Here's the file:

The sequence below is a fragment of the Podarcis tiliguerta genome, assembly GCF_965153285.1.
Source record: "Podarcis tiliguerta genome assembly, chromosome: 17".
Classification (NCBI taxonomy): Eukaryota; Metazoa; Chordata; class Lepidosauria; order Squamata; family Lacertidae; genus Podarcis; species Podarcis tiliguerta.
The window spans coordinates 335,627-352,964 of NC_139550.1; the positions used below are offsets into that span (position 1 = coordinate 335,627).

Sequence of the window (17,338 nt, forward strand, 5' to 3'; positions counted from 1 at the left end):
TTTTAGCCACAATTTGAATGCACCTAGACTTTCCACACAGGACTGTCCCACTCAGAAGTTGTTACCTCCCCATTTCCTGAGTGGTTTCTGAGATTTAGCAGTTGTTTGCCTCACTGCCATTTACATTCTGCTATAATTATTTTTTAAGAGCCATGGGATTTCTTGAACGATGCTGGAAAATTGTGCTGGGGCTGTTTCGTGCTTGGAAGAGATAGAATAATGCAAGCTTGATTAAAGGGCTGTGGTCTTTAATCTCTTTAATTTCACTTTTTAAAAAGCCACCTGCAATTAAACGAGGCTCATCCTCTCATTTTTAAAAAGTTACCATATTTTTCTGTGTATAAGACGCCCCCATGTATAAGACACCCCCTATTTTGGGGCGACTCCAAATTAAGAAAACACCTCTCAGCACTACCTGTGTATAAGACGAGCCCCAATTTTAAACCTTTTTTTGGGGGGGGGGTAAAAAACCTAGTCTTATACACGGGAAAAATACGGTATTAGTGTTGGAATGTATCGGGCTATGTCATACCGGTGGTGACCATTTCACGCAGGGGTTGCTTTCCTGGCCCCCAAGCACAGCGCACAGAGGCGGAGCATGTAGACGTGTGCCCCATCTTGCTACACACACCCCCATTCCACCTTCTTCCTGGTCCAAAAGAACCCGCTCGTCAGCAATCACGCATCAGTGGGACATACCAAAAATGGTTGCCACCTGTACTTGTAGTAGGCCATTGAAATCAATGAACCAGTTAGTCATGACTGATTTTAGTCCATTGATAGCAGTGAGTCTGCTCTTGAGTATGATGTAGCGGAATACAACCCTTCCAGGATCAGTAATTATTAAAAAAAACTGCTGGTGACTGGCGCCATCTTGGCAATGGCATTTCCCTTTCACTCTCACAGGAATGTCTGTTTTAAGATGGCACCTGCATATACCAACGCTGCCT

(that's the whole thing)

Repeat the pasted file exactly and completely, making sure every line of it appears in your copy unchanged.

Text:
The sequence below is a fragment of the Podarcis tiliguerta genome, assembly GCF_965153285.1.
Source record: "Podarcis tiliguerta genome assembly, chromosome: 17".
Classification (NCBI taxonomy): Eukaryota; Metazoa; Chordata; class Lepidosauria; order Squamata; family Lacertidae; genus Podarcis; species Podarcis tiliguerta.
The window spans coordinates 335,627-352,964 of NC_139550.1; the positions used below are offsets into that span (position 1 = coordinate 335,627).

Sequence of the window (17,338 nt, forward strand, 5' to 3'; positions counted from 1 at the left end):
TTTTAGCCACAATTTGAATGCACCTAGACTTTCCACACAGGACTGTCCCACTCAGAAGTTGTTACCTCCCCATTTCCTGAGTGGTTTCTGAGATTTAGCAGTTGTTTGCCTCACTGCCATTTACATTCTGCTATAATTATTTTTTAAGAGCCATGGGATTTCTTGAACGATGCTGGAAAATTGTGCTGGGGCTGTTTCGTGCTTGGAAGAGATAGAATAATGCAAGCTTGATTAAAGGGCTGTGGTCTTTAATCTCTTTAATTTCACTTTTTAAAAAGCCACCTGCAATTAAACGAGGCTCATCCTCTCATTTTTAAAAAGTTACCATATTTTTCTGTGTATAAGACGCCCCCATGTATAAGACACCCCCTATTTTGGGGCGACTCCAAATTAAGAAAACACCTCTCAGCACTACCTGTGTATAAGACGAGCCCCAATTTTAAACCTTTTTTTGGGGGGGGGGTAAAAAACCTAGTCTTATACACGGGAAAAATACGGTATTAGTGTTGGAATGTATCGGGCTATGTCATACCGGTGGTGACCATTTCACGCAGGGGTTGCTTTCCTGGCCCCCAAGCACAGCGCACAGAGGCGGAGCATGTAGACGTGTGCCCCATCTTGCTACACACACCCCCATTCCACCTTCTTCCTGGTCCAAAAGAACCCGCTCGTCAGCAATCACGCATCAGTGGGACATACCAAAAATGGTTGCCACCTGTACTTGTAGTAGGCCATTGAAATCAATGAACCAGTTAGTCATGACTGATTTTAGTCCATTGATAGCAGTGAGTCTGCTCTTGAGTATGATGTAGCGGAATACAACCCTTCCAGGATCAGTAATTATTAAAAAAAACTGCTGGTGACTGGCGCCATCTTGGCAATGGCATTTCCCTTTCACTCTCACAGGAATGTCTGTTTTAAGATGGCACCTGCATATACCAACGCTGCCT